Anyways, I actually really liked the writing styles, and maybe I should re0read this when I’m feeling less tired. :P

  5. Ha, that bastard, got exactly what he deserved.

    Also, it’s nice to see a story where the strong female protagonist isn’t just a victim or villain. I mean, she’s a bit of both, but it’s still very refreshing not to see her as terrifying or pathetic.

  6. Oh cmon! This was golden! I always love a good voodoo priestess. Wish you went more in depth with her powers.

  7. There have been 20 votes cast with a 9.6 rating? Must be friends of the submitters. I would give this a 6 at best. The writing is immaculate, the premise is great, but it’s a cop-out. All set up, no middle, little end. Please re-visit this and think it through more thoroughly. Excellent potential but you dropped the ball.

  8. Really? 9.8/10 with 17 ratings? I mean this is good, especially for a micro pasta. But it’s not like it had anything particularly innovative about it. It was really well written but personally I don’t see how this deserves more than an 8 at most. Perhaps the author shared it on Facebook and all her friends and relatives caused the high rating.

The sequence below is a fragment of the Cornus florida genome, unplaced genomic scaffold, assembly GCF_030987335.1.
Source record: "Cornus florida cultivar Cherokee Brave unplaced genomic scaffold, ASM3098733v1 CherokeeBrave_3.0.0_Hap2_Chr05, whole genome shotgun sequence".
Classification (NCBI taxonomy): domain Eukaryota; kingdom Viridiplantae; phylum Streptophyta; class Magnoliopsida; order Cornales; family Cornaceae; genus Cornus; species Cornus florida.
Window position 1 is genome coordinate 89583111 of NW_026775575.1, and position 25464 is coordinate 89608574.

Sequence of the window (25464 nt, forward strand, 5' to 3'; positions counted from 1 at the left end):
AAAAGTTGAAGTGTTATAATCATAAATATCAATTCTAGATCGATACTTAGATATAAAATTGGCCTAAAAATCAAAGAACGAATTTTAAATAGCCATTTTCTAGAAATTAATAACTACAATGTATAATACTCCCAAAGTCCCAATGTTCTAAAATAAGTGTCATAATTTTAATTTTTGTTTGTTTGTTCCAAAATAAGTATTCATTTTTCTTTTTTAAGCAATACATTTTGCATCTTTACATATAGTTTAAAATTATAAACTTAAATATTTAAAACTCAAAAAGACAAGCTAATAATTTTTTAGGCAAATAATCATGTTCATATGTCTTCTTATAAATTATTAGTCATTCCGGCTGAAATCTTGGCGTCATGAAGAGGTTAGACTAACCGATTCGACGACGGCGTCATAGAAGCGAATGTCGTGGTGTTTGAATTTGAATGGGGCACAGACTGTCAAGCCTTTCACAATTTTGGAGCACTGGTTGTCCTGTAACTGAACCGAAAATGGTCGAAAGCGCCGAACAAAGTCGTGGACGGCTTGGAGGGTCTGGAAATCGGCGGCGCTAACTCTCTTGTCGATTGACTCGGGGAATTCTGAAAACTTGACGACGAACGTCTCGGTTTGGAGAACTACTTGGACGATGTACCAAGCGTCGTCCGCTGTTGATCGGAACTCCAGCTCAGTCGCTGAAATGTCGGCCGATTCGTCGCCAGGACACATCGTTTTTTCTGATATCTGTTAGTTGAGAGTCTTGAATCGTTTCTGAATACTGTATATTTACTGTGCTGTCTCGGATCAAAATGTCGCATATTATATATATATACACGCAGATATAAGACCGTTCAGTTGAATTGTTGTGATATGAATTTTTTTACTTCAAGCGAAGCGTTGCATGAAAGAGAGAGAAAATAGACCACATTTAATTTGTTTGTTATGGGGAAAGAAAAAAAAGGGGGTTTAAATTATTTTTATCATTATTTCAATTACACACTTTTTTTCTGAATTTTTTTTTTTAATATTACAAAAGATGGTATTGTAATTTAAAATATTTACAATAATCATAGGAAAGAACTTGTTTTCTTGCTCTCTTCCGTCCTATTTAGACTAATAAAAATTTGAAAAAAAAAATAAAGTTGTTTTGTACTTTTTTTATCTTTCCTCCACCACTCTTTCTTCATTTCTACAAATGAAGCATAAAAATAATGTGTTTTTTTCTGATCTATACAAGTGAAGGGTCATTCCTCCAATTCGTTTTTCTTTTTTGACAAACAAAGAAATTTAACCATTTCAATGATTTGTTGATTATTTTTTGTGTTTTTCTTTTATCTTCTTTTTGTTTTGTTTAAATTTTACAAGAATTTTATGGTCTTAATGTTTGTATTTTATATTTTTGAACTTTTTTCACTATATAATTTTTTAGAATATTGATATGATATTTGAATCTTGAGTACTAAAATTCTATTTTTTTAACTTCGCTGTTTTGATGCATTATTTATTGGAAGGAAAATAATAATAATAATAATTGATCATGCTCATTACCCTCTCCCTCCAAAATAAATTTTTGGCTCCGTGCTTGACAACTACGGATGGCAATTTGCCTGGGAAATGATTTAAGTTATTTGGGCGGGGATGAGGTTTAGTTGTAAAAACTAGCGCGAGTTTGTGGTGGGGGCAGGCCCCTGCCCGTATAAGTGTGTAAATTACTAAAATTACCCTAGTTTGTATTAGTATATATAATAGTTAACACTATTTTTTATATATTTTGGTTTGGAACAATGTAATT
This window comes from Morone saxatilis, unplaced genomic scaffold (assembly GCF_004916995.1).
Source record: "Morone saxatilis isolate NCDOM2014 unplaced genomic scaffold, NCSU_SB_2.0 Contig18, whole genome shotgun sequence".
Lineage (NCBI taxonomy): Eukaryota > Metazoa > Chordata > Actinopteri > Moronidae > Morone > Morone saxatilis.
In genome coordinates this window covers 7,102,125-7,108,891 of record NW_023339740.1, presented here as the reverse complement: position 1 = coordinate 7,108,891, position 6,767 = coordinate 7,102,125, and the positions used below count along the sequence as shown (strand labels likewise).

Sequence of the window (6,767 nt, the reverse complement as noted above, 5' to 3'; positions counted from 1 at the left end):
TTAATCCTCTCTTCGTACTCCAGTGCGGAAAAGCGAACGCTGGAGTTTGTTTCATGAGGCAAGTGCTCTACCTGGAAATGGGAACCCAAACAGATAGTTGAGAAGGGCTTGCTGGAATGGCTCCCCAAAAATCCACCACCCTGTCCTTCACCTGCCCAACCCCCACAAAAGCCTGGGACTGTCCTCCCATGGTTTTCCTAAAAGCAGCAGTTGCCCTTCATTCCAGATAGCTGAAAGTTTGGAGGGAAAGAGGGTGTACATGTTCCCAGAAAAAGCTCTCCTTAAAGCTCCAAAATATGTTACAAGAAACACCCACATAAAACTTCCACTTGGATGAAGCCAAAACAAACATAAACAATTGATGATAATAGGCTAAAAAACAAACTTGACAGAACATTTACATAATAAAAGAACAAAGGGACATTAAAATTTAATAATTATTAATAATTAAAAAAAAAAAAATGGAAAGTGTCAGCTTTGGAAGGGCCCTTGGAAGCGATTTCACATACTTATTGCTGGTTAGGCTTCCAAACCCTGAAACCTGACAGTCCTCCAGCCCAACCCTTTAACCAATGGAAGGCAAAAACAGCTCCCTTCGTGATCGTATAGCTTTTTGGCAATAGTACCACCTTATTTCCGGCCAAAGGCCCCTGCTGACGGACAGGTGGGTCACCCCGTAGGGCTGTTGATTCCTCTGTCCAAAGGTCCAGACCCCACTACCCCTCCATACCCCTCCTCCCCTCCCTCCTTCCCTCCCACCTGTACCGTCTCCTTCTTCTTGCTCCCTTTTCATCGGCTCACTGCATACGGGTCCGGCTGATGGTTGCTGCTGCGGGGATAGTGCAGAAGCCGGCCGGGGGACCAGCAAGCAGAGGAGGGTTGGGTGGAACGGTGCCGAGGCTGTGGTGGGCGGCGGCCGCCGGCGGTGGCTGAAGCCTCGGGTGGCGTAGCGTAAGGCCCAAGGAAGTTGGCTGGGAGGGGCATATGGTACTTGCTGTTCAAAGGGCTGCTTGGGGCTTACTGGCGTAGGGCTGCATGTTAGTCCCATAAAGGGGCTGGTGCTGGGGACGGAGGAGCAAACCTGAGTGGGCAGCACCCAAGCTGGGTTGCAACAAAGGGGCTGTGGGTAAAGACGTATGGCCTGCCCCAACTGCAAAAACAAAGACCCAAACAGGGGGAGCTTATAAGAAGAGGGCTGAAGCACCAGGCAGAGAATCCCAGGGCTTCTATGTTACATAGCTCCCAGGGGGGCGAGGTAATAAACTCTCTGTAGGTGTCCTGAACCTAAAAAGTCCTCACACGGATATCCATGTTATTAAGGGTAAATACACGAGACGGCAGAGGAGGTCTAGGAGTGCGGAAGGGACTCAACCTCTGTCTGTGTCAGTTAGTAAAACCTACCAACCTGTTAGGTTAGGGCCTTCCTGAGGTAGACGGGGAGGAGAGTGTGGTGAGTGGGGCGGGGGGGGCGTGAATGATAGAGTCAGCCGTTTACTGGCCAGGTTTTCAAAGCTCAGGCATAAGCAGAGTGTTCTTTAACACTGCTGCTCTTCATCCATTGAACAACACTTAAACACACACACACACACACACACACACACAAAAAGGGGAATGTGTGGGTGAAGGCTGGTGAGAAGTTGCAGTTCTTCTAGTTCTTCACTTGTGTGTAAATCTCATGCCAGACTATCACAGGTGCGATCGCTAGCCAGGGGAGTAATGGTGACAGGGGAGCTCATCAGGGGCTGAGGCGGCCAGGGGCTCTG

9. Nicely written, but you could have provided more details about Marie and her back story. I was really into the plot and I just kept reading on. Its a shame that it had to be so short.

    Pasta Score: 8/10

    Keep it up.

  10. September Derleth, hmm? That’s interesting.
    This pasta is well-written. It’s brief but informative, provides just the right amount of details, and despite not having a terrifying monster or dragging its feet for anticipation, holds interest.
    The little extra detail was a wonderful twist. I have asthma, so that kind of thing really chills me to the core.
    Wonderfully done, 10/10.

  11. You do a pretty good job writing short pastas, September. I’ve tried to write a shorter one before, and I failed miserably. It’s not an easy thing to creep people out in a short space. I’ve read a couple other things from you before (Seaweed and Touch), but this one is my favorite.

  12. I’ve heard stories like this before but I still enjoyed this one! Aside from a few spelling and grammar errors, it was an overall good story.